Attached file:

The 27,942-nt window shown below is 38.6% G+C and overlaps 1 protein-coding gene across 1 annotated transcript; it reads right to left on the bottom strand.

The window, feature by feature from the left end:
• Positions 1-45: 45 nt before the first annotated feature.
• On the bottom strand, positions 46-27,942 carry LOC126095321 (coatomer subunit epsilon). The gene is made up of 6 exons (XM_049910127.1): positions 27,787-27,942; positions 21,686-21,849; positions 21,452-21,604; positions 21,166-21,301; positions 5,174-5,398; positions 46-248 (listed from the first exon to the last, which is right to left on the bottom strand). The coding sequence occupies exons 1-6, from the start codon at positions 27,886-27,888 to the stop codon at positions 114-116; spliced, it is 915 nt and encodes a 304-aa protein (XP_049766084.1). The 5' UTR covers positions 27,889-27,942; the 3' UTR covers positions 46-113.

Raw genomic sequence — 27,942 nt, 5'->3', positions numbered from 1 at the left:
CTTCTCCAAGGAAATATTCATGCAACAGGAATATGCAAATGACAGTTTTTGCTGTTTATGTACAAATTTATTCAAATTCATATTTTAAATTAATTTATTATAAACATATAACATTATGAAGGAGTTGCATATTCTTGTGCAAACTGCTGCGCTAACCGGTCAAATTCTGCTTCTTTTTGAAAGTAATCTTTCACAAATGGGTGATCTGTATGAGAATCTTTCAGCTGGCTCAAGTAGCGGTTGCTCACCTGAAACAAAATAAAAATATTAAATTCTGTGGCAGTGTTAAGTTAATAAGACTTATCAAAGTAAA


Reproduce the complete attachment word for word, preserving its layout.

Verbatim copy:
The 27,942-nt window shown below is 38.6% G+C and overlaps 1 protein-coding gene across 1 annotated transcript; it reads right to left on the bottom strand.

The window, feature by feature from the left end:
• Positions 1-45: 45 nt before the first annotated feature.
• On the bottom strand, positions 46-27,942 carry LOC126095321 (coatomer subunit epsilon). The gene is made up of 6 exons (XM_049910127.1): positions 27,787-27,942; positions 21,686-21,849; positions 21,452-21,604; positions 21,166-21,301; positions 5,174-5,398; positions 46-248 (listed from the first exon to the last, which is right to left on the bottom strand). The coding sequence occupies exons 1-6, from the start codon at positions 27,886-27,888 to the stop codon at positions 114-116; spliced, it is 915 nt and encodes a 304-aa protein (XP_049766084.1). The 5' UTR covers positions 27,889-27,942; the 3' UTR covers positions 46-113.

Raw genomic sequence — 27,942 nt, 5'->3', positions numbered from 1 at the left:
CTTCTCCAAGGAAATATTCATGCAACAGGAATATGCAAATGACAGTTTTTGCTGTTTATGTACAAATTTATTCAAATTCATATTTTAAATTAATTTATTATAAACATATAACATTATGAAGGAGTTGCATATTCTTGTGCAAACTGCTGCGCTAACCGGTCAAATTCTGCTTCTTTTTGAAAGTAATCTTTCACAAATGGGTGATCTGTATGAGAATCTTTCAGCTGGCTCAAGTAGCGGTTGCTCACCTGAAACAAAATAAAAATATTAAATTCTGTGGCAGTGTTAAGTTAATAAGACTTATCAAAGTAAA